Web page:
More Buyers are Now Considering Adjustable Rate Mortgages

More Buyers are Now Considering Adjustable Rate MortgagesAn adjustable-rate mortgage most often known as an ARM has been an alternative mortgage product for some time. Often a majority of buyers will choose a more traditional loan type such as a 30-year fixed-rate mortgage. But since mortgage rates have been significantly climbing just in the past year more and more homebuyers are beginning to look into the possibility of taking out an ARM mortgage.

Home buyers are looking into ways to bring down their housing costs especially when it comes to purchasing a home and their monthly mortgage payment. The reason adjustable-rate mortgages are coming back into play for many potential homebuyers is that they offer a lower interest rate which turns into a lower monthly mortgage payment.

How does an adjustable rate mortgage work?

An adjustable-rate mortgage offers a fixed interest rate for a set period of time at the beginning of the mortgage. This period of a fixed and guaranteed rate can be anything from one year to 10 years. The most common type of adjustable-rate mortgage is a five-year fixed rate at the beginning of the loan life. After this initial guaranteed fixed rate period ends the rate becomes adjustable and will change to the current average mortgage rate at the time.

Depending upon your mortgage contract terms an adjustable rate mortgage can adjust your interest rate once per year or every six months. The fixed-rate portion of an ARM mortgage is almost always lower than the current average fixed-rate mortgage interest rate. The current average fixed rate for adjustable-rate mortgages is 4.6% as compared to the 7% average we are seeing from fixed-rate mortgages.

The risks of choosing an adjustable-rate mortgage

Though the interest rate of an adjustable-rate mortgage looks far more promising than that of a fixed-rate mortgage there are still some risks involved with choosing an adjustable-rate mortgage. Perhaps the biggest risk is the potential change in monthly payment as soon as the fixed rate period ends. There is a small chance that the interest rate could go lower than the guaranteed period of a fixed rate at the beginning of the loan, but often it is likely that a mortgage holder's interest rate will increase.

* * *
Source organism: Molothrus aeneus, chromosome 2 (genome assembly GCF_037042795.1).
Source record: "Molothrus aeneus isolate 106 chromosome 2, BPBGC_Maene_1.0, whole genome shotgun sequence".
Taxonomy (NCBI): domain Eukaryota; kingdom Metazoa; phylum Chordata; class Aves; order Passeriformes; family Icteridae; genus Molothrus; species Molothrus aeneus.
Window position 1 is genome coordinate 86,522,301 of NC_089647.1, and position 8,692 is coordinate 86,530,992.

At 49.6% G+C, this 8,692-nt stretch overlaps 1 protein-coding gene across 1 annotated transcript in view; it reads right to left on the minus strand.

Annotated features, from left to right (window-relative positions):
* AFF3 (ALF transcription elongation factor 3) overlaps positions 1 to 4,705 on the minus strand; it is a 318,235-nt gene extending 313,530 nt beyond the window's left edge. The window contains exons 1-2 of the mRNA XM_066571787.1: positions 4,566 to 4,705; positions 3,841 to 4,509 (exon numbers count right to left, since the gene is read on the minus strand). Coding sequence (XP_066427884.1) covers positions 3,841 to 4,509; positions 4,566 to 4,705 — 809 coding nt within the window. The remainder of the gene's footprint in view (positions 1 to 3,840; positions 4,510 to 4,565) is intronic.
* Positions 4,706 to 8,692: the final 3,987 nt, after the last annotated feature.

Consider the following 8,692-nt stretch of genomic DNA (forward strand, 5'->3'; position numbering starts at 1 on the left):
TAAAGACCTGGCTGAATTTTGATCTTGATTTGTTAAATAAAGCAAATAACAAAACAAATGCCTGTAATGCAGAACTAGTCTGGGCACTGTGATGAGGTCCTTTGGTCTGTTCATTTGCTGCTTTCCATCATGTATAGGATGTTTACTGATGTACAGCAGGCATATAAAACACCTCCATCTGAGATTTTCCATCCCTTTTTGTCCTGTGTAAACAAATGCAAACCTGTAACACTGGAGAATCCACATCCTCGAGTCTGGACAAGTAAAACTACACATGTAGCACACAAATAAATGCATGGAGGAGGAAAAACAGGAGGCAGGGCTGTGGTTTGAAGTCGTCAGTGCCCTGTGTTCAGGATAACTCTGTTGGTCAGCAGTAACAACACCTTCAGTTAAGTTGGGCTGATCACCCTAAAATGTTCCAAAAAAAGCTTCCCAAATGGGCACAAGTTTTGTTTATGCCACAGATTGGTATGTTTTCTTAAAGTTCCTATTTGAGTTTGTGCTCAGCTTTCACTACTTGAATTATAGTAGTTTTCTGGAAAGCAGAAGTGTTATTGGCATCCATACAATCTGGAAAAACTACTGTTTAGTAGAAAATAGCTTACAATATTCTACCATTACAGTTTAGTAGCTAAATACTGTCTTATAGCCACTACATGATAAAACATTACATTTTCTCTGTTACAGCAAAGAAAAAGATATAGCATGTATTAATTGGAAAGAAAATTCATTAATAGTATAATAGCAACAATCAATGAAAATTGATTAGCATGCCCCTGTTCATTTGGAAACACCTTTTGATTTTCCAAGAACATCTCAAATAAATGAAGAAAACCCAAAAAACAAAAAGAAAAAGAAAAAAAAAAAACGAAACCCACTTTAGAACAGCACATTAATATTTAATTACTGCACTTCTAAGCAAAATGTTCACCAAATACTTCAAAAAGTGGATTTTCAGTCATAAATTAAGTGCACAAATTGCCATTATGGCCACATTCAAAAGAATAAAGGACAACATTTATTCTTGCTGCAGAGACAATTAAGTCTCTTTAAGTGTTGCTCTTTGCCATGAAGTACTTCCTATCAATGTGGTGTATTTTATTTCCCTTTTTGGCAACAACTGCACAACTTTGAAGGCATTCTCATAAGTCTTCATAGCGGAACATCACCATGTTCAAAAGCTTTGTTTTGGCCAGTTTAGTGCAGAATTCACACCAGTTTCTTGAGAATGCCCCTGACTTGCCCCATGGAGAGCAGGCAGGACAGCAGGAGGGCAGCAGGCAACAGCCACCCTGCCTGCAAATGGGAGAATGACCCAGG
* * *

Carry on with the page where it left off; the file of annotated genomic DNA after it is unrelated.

Taking on an adjustable-rate mortgage, in a sense, is a gamble on what rate you will have to deal with once your period of a guaranteed fixed rate is over. Many homebuyers are choosing adjustable-rate mortgages with the mindset that they will refinance before this fixed period ends in hopes that mortgage rates will be more favorable for fixed-rate mortgages at that time. This is also a gamble however as you never know where mortgage rates are going to be.

Should you consider an adjustable-rate mortgage?

Before considering an adjustable rate mortgage it is always best to talk over your personal financial situation with a trustworthy financial expert. It is also good to sit down with a mortgage broker or your real estate broker and ask them for their advice and insights. You want to make sure that you are making the best possible decision for you personally and get expert advice on whether this risk is minimal and worth taking or if it is better to stick with a traditional fixed-rate mortgage.

For more information on purchasing real estate in Santa Cruz and surrounding areas please contact us anytime.

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